A group of people sit around binge drinking and clink their glasses together
how to stop binge drinking

Risks Associated with Binge Drinking:

There are a number of health and safety risks you should know if you’re prone to binge drinking.

It’s been linked to the following:

  • Brain damage
  • Reduced cognitive abilities
  • Increased or worsening depression and anxiety
  • Increased risk of developing dementia
  • Unintended pregnancies
  • Pregnancy complications such as miscarriage, stillbirth, and fetal alcohol syndrome.
  • Increased risk of violence, including homicide, domestic violence, suicide, and sexual assault
  • Increased risk of cancer and other chronic diseases
  • Nerve damage that leads to severe problems like weakness, incontinence, constipation, and erectile dysfunction
  • Alcohol poisoning and death

Binge Drinking & Breast Cancer

When we’re young, it’s easy to fall victim to the immortality trap.

We rebound from partying more quickly, eat what we want, and immerse ourselves in as much risk as we can.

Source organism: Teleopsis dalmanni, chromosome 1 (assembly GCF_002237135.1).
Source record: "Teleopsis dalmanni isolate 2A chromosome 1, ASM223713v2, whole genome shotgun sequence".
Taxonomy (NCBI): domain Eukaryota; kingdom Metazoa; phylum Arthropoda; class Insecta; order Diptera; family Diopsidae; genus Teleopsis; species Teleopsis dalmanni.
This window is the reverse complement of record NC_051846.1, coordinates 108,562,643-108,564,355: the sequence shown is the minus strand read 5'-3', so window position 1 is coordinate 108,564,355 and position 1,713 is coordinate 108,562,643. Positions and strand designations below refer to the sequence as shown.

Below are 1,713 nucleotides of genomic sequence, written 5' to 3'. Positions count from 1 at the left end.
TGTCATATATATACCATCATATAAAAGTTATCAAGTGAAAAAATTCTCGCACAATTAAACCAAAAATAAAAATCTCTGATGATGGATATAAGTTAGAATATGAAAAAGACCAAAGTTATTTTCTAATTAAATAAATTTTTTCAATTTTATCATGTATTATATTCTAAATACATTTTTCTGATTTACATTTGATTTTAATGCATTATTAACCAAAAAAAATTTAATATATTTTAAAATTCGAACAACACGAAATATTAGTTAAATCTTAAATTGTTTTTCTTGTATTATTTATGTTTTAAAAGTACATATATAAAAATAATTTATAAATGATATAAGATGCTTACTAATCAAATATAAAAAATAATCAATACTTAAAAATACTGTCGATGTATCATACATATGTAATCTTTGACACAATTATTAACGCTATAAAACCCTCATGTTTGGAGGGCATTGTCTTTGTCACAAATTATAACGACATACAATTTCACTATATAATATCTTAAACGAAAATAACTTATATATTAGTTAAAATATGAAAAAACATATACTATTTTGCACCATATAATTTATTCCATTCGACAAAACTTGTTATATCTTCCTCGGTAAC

And we do it to our detriment.

For women reading this article, studies have shown that women who drink THREE alcoholic beverages in a week have a 15% higher risk of developing breast cancer.

Think about that.

If you’re binge drinking when you go out, chances are you are doubling or tripling that in a single evening. How many times are you doing that per week?

For every additional drink you consume per day over the three per week, you increase your risk by 10%.

Although the risk of developing breast cancer under age 40 is still relatively low, your drinking habits in your youth could impact your chances of developing it later in life.